Several years ago, Chuck Christian, CIO at Good Samaritan Hospital in Vincennes, Ind., co-wrote a book on marketing internal health information technology initiatives with Steven Bennett and Judy Kirby of Kirby Partners, a health information technology recruiting firm.

At HIMSS12 in Las Vegas, Christian and Bennett will present an educational session on the importance of I.T. departments communicating to those they serve about what’s happening and how it will affect them, and sell them on the project, whether it’s a new implementation or an upgrade.

Hospitals have done the relatively “easy” I.T. projects by now, such as patient accounting and registration, Christian notes. Now come the far more complex clinical, health information exchange and business intelligence systems. “You can’t just dump in CPOE without letting them know how it will change work processes.” It’s important to spread the message internally that “based on what others have seen, this is how we think it will impact us from operational and administrative aspects,” he adds.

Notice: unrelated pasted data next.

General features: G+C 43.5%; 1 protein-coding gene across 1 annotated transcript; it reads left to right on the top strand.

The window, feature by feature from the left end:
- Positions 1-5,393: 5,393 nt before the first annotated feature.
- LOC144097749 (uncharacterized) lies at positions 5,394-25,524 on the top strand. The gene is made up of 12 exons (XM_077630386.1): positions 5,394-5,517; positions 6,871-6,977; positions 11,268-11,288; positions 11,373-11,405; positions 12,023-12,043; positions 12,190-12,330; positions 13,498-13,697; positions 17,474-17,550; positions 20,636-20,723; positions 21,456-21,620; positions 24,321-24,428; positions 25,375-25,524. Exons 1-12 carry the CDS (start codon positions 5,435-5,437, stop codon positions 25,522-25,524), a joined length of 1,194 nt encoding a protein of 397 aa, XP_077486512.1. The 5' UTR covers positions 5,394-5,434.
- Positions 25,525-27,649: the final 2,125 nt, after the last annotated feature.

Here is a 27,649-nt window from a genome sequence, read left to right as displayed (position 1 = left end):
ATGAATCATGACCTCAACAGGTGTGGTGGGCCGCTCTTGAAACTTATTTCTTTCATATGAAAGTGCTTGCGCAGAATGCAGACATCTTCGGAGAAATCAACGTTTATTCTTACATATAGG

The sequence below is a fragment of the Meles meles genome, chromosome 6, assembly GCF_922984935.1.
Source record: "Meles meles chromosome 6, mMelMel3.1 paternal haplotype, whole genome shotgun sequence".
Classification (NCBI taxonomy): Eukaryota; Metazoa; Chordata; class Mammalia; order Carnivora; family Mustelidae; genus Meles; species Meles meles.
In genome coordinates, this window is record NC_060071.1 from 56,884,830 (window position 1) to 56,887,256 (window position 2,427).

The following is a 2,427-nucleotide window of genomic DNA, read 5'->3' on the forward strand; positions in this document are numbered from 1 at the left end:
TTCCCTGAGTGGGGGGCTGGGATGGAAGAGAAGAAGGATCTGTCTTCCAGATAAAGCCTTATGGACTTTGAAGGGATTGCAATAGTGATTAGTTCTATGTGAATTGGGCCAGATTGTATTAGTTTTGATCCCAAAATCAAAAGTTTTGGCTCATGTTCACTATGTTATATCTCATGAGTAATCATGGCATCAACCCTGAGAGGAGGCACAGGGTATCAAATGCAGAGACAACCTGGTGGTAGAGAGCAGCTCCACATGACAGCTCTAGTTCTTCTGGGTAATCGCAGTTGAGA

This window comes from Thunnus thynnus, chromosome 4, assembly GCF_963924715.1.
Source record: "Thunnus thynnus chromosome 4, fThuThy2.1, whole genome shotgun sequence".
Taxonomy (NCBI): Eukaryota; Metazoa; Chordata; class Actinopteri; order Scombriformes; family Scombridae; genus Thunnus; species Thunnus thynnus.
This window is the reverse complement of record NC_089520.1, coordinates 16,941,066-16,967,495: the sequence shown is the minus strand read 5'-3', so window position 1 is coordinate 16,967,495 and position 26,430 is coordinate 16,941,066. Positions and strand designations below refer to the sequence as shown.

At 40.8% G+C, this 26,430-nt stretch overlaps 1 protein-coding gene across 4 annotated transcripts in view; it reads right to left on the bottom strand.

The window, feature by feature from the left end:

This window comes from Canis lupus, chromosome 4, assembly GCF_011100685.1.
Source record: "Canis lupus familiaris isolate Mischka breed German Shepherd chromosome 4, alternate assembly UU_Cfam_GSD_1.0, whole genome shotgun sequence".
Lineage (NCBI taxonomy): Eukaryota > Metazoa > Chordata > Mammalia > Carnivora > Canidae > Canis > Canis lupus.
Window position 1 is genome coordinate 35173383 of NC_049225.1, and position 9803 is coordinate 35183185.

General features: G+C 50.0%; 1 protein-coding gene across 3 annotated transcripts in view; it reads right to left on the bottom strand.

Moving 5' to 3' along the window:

The problem is, a lot of CIOs think marketing is a dirty word, Christian bemoans. But selling the project is critical to its success. Good Samaritan’s CPOE project, called Better Electronic Access Meaningful Use System, or BEAMS, is touted as part of a 7-phase strategic initiative to become a beacon of excellence.

The sales job is basic marketing with all the trappings--flyers, newsletters, banners, YouTube videos, mouse pads and mock commercials played in employee lounges--to get the message out about why an I.T. initiative has been launched and why it’s exciting, says Steven Bennett. “I.T. often fails to realize the type of impact they have on the hospital. Chances are that people on the I.T. staff or marketing department can write brochures and create other marketing materials.”

Lecture 31, “Marketing the Healthcare IT Project,” targeting senior executives, is scheduled on Feb. 21 at 11 a.m. More information is available at www.himssconference.org/

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